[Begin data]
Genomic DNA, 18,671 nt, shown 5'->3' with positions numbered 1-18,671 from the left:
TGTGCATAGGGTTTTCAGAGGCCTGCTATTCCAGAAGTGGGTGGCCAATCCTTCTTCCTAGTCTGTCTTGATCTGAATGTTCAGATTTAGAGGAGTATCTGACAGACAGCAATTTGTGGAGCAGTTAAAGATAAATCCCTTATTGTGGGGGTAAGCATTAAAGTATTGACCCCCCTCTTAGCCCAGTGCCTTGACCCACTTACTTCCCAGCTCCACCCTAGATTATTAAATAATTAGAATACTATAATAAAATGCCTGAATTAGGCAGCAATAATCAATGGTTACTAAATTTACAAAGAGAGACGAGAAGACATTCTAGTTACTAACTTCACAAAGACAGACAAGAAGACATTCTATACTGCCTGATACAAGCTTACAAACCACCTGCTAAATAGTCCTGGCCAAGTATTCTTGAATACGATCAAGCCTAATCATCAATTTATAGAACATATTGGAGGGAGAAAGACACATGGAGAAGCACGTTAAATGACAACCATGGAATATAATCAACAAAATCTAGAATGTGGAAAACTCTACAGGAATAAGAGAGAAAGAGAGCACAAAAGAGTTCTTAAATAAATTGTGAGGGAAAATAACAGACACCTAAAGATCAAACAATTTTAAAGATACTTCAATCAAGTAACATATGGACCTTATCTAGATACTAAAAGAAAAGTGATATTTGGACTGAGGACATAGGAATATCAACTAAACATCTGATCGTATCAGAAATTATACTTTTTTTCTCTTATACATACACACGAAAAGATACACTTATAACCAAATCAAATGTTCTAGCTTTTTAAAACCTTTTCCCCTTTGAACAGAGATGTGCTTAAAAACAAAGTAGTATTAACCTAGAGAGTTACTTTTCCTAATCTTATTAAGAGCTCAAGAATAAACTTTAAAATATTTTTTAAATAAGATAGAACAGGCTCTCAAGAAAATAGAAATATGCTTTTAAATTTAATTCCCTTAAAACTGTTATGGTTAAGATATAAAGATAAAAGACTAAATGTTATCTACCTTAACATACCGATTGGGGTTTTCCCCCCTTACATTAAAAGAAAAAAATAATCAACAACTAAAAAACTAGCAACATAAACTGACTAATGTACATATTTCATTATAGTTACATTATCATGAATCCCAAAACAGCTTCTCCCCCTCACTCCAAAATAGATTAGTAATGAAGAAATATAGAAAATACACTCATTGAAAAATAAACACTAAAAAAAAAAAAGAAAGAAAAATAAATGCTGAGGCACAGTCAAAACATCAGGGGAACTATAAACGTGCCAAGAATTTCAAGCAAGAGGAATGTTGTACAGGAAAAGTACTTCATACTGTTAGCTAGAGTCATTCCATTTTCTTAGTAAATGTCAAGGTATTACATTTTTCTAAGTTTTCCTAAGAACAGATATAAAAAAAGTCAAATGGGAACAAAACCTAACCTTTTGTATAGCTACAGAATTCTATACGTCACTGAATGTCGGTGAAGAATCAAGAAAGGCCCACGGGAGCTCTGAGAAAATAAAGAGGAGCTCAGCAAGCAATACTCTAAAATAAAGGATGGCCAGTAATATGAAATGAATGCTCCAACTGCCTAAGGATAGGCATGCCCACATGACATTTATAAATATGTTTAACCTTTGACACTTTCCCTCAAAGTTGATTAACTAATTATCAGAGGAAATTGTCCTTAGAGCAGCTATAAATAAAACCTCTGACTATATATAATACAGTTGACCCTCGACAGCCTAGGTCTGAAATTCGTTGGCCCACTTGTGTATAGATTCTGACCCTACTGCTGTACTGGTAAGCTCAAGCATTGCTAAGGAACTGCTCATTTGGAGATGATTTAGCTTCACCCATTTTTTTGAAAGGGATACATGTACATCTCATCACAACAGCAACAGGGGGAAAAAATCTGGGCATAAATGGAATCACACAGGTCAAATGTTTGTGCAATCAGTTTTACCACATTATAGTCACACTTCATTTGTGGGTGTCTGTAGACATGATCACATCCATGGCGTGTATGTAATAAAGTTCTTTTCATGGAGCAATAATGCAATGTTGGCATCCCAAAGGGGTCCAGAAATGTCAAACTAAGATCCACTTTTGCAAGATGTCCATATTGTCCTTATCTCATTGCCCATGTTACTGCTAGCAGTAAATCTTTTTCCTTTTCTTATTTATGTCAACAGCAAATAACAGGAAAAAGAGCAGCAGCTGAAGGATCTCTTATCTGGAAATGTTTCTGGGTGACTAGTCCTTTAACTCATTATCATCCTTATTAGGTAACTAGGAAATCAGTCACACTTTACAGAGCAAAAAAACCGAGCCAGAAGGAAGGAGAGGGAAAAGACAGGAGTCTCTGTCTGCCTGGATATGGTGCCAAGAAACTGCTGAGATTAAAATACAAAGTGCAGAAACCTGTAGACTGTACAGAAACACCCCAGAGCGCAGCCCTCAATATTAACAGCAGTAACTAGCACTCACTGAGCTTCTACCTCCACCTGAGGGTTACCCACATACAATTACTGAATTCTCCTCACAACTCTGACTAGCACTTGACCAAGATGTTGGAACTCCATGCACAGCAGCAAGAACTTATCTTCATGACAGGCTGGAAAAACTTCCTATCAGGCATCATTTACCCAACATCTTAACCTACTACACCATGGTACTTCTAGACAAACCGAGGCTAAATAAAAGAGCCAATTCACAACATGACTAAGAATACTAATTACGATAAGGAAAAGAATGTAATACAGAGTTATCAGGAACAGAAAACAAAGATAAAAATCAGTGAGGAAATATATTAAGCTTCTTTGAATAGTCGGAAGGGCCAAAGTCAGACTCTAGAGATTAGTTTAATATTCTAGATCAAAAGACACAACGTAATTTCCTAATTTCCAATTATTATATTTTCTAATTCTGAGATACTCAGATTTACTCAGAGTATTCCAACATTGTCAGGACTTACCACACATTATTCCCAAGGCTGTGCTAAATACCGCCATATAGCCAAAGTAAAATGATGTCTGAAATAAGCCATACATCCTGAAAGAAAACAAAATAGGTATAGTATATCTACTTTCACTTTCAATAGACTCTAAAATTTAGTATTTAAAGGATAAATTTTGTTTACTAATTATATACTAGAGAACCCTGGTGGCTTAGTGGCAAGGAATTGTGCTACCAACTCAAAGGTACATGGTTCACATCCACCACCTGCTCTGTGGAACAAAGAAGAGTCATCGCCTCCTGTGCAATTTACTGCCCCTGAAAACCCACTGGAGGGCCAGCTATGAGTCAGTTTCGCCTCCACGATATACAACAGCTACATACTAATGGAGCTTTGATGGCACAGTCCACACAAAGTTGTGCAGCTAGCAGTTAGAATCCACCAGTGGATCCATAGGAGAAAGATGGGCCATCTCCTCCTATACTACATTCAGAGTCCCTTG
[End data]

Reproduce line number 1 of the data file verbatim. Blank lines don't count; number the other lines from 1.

Genomic DNA, 18,671 nt, shown 5'->3' with positions numbered 1-18,671 from the left: